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Biochimie. 1999 May;81(5):557-62.

Molecular evolution of thyroid peroxidase.

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Department of Pharmacology, University of Texas Southwestern Medical Center, Dallas 75235-9041, USA.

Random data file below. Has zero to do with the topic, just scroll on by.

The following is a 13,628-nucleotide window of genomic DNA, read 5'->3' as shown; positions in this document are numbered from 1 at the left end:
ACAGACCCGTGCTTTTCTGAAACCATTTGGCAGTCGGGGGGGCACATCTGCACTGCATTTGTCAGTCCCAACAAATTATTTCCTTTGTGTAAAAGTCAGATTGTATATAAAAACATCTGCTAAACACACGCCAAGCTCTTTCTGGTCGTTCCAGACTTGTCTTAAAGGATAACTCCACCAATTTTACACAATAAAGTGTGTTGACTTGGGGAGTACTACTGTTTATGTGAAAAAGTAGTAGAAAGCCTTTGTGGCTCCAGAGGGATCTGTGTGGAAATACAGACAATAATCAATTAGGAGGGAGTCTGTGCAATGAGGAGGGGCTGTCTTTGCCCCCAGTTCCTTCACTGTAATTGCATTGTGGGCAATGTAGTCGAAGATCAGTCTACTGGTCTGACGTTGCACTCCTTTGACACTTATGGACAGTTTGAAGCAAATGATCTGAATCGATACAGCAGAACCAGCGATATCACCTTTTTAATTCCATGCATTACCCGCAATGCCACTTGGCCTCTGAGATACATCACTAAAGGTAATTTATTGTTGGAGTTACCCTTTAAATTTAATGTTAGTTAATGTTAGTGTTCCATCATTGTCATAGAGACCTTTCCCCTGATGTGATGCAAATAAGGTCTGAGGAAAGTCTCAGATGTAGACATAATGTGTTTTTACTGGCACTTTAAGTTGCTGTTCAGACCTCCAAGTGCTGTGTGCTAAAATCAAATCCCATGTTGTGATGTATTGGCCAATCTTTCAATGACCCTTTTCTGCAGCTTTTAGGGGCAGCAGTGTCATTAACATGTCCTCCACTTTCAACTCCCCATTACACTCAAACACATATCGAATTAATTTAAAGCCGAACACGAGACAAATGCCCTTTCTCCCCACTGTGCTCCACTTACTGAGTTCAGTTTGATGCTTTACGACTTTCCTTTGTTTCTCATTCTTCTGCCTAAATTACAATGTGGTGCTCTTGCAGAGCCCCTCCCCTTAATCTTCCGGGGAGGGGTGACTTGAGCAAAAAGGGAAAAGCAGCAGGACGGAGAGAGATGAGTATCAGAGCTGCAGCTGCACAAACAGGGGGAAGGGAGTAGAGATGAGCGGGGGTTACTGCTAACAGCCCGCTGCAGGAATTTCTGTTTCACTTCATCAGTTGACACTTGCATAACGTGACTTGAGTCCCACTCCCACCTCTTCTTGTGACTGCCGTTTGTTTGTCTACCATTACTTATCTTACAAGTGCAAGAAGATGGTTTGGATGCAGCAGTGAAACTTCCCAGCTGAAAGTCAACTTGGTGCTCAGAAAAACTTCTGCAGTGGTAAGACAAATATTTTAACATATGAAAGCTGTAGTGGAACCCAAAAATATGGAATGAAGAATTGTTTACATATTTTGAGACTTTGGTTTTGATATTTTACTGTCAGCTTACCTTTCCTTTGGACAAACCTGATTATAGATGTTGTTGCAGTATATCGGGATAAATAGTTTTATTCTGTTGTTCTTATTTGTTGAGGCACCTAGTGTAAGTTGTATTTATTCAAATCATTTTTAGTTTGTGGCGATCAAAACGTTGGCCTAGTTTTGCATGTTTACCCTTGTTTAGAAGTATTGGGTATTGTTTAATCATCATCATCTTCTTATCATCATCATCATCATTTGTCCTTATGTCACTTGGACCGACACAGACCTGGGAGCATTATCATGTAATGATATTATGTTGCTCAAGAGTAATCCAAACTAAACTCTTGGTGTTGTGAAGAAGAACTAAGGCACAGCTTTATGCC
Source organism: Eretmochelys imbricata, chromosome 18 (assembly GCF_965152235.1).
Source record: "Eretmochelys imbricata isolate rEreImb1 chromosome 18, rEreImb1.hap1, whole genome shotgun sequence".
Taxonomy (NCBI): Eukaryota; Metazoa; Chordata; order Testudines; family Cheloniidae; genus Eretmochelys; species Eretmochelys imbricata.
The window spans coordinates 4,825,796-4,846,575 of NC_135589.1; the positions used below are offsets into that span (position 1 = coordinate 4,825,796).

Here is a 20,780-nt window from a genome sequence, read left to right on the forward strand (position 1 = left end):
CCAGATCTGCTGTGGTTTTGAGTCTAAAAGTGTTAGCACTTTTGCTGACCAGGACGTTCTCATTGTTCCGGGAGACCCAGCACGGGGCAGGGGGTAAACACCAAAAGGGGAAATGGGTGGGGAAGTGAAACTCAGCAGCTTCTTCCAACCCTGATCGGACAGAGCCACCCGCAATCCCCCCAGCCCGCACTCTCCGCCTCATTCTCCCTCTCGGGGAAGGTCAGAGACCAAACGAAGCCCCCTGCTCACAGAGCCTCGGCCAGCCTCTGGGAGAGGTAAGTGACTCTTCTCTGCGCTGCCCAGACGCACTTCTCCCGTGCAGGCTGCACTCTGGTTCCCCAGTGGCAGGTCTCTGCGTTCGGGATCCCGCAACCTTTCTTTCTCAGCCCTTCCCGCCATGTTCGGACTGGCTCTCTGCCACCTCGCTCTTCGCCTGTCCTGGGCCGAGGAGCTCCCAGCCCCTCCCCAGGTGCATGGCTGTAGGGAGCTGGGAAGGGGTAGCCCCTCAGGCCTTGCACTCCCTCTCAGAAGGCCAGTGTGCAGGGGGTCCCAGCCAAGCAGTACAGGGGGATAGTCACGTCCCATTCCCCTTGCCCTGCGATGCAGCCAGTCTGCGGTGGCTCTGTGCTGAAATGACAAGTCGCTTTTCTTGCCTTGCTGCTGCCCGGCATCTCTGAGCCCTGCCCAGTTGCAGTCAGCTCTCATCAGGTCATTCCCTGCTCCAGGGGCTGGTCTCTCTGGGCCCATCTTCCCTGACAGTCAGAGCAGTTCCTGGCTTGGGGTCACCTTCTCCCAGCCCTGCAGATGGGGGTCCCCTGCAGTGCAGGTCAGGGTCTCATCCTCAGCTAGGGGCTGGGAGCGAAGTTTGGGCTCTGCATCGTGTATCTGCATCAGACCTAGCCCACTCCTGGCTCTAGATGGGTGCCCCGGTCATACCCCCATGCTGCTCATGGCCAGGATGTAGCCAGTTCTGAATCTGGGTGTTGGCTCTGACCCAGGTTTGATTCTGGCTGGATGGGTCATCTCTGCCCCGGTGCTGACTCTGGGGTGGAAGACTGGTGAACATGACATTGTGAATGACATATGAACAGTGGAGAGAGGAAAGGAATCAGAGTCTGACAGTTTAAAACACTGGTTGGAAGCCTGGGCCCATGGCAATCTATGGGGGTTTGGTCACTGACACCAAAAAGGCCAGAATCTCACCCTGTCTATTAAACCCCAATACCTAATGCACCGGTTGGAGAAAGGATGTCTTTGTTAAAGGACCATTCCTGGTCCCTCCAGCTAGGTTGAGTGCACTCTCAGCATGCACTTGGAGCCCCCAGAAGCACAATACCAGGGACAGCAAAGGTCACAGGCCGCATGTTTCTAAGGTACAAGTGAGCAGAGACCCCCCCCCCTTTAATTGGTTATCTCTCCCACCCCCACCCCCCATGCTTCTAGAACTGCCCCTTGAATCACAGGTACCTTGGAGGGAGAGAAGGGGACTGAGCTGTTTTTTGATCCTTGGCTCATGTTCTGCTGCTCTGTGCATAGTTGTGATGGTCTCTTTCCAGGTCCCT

Thyroid peroxidase is a member of a family of mammalian peroxidases that includes myeloperoxidase, lactoperoxidase, eosinophil peroxidase, and salivary peroxidase. Protein sequences showing a high degree of sequence similarity with mammalian peroxidases have recently been observed in several invertebrate species. A multiple sequence alignment prepared with five mammalian and six invertebrate peroxidases shows complete conservation of amino acid residues considered to be important in the formation of peroxidase compound 1. These include the distal and proximal histidines, a catalytic arginine residue, and an asparagine residue hydrogen bonded to the proximal histidine. TPO-2, an alternatively spliced form of TPO, lacks the essential asparagine (Asn 579). It is now possible to speak more broadly of the family of animal peroxidases, rather than mammalian peroxidases. The animal peroxidases comprise a group of homologous proteins that differ markedly from the plant/fungal/bacterial peroxidases in primary, secondary and tertiary structure, but which share with them a common function. Animal peroxidases probably arose independently of the plant/fungal/bacterial peroxidase superfamily and most likely belong to a different gene family. The relationship between animal and non-animal peroxidases probably represents an example of convergent evolution to a common enzymatic mechanism.

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